"There were a number of refugees who didn't want to stay at this collection point, and I don't blame them because there are absolutely no facilities," she told CNN.
She said migrants have complained of overcrowding, no access to toilets and sanitation facilities, and verbal abuse by police.
"These are simply not conditions where you put a person who's been through a traumatizing journey through several countries," she said. Many of these people have been walking for a number of days, and actually these people are in many, many cases escaping an armed conflict. This is absolutely unacceptable."
Hungary's right-wing government, trying to stop the flood of migrants, has erected a barbed-wire fence along its more than 160-kilometer (100-mile) border with Serbia to prevent them from crossing there. Lawmakers last week passed bills aimed at tightening border restrictions, according to Hungarian news agency MTI.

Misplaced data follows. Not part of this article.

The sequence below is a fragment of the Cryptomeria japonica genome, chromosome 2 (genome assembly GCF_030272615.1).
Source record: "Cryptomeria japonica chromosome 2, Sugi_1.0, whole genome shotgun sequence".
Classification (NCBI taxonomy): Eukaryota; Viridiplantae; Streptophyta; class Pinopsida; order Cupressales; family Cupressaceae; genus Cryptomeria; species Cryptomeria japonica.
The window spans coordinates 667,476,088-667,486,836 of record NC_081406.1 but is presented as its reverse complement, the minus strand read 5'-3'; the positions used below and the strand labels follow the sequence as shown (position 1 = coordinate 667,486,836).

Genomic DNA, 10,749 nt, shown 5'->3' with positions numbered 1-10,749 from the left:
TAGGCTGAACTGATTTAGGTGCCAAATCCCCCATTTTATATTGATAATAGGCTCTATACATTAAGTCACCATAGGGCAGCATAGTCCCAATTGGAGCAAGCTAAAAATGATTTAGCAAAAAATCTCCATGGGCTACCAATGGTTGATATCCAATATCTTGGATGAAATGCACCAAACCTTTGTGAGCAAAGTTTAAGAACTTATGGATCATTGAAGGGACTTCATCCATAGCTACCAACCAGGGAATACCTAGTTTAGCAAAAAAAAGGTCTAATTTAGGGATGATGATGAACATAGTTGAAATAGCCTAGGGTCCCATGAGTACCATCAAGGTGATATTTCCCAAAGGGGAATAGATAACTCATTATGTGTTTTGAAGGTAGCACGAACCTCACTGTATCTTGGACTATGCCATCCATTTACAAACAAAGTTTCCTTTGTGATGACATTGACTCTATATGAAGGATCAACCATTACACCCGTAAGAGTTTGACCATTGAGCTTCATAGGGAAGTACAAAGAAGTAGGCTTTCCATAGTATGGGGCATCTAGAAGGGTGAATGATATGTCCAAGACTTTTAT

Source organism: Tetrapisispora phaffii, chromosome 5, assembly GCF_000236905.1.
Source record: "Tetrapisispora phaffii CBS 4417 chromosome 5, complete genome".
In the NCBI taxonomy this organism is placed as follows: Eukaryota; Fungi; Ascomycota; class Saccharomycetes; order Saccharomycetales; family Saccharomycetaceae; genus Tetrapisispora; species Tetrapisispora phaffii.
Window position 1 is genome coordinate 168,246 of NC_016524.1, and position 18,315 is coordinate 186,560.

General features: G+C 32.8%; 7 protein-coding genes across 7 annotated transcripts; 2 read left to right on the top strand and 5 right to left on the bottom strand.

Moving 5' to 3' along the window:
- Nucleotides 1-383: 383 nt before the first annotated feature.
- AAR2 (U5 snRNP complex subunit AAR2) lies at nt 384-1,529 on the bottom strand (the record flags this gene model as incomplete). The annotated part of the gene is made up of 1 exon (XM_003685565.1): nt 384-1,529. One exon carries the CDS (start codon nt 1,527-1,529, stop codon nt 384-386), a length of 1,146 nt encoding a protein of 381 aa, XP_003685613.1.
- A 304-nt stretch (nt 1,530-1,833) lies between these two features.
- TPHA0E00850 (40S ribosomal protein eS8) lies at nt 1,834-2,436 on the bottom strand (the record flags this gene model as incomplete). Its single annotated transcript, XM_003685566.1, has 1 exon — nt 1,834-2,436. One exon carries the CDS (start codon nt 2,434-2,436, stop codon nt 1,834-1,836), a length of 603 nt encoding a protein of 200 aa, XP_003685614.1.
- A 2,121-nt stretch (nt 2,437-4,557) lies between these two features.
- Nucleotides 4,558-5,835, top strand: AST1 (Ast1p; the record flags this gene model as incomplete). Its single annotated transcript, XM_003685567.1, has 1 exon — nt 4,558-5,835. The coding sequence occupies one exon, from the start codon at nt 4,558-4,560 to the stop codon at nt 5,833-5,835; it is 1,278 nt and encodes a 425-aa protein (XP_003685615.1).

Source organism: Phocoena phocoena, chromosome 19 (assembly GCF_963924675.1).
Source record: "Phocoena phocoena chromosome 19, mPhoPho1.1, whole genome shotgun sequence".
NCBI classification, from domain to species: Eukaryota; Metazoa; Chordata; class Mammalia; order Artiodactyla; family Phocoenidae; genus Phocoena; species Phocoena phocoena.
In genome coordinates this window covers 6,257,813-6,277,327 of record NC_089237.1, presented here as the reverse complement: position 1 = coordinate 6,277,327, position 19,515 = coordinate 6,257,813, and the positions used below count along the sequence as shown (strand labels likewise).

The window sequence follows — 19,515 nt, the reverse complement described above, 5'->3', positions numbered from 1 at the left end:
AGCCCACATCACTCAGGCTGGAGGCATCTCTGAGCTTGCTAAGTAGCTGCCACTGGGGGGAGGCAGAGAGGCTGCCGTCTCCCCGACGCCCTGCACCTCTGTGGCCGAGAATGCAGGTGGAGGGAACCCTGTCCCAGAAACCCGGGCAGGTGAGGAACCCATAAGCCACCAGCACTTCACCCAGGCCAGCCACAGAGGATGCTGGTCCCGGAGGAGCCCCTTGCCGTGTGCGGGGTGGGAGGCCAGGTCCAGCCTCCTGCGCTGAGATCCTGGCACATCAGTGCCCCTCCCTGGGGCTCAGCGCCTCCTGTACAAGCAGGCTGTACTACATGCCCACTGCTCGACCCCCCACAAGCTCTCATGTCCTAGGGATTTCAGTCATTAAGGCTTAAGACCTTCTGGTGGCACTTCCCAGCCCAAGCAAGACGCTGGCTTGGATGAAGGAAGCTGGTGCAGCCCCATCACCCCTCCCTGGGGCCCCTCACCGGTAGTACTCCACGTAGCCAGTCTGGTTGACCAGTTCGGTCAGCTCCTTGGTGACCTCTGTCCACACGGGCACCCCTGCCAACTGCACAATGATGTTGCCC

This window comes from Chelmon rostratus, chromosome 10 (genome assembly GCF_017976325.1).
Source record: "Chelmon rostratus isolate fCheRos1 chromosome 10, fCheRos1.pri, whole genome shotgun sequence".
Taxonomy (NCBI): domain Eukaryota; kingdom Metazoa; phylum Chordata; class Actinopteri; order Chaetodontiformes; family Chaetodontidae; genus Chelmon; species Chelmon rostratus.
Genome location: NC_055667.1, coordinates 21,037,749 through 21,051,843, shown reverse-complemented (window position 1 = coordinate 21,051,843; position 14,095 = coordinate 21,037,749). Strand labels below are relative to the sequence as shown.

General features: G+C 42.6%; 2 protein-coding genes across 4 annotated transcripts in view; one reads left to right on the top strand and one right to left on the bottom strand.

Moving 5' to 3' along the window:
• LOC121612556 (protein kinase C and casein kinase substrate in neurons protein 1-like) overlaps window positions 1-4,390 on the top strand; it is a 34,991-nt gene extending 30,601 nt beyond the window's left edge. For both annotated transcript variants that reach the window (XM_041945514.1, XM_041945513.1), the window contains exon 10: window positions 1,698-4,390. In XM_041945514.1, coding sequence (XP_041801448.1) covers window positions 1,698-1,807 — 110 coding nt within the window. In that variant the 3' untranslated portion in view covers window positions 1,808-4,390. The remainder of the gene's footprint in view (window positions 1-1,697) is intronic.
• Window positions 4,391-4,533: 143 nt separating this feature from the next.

Hungary's government has blamed the onslaught of migration on the European Union's immigration policy and on statements made by European politicians that could be understood as welcoming migrants.
UNHCR spokeswoman Melissa Fleming said there are a number of things European nations could do to help.
"First of all, once people arrive in Europe, what we're proposing is that there be reception centers, registration centers run by the EU, supported by UNHCR in Greece and Italy and also in Hungary so that they could claim asylum in those countries," she said.
"But it would only work if there is a relocation in place into other countries of Europe -- not just Germany, not just Sweden, not just Austria."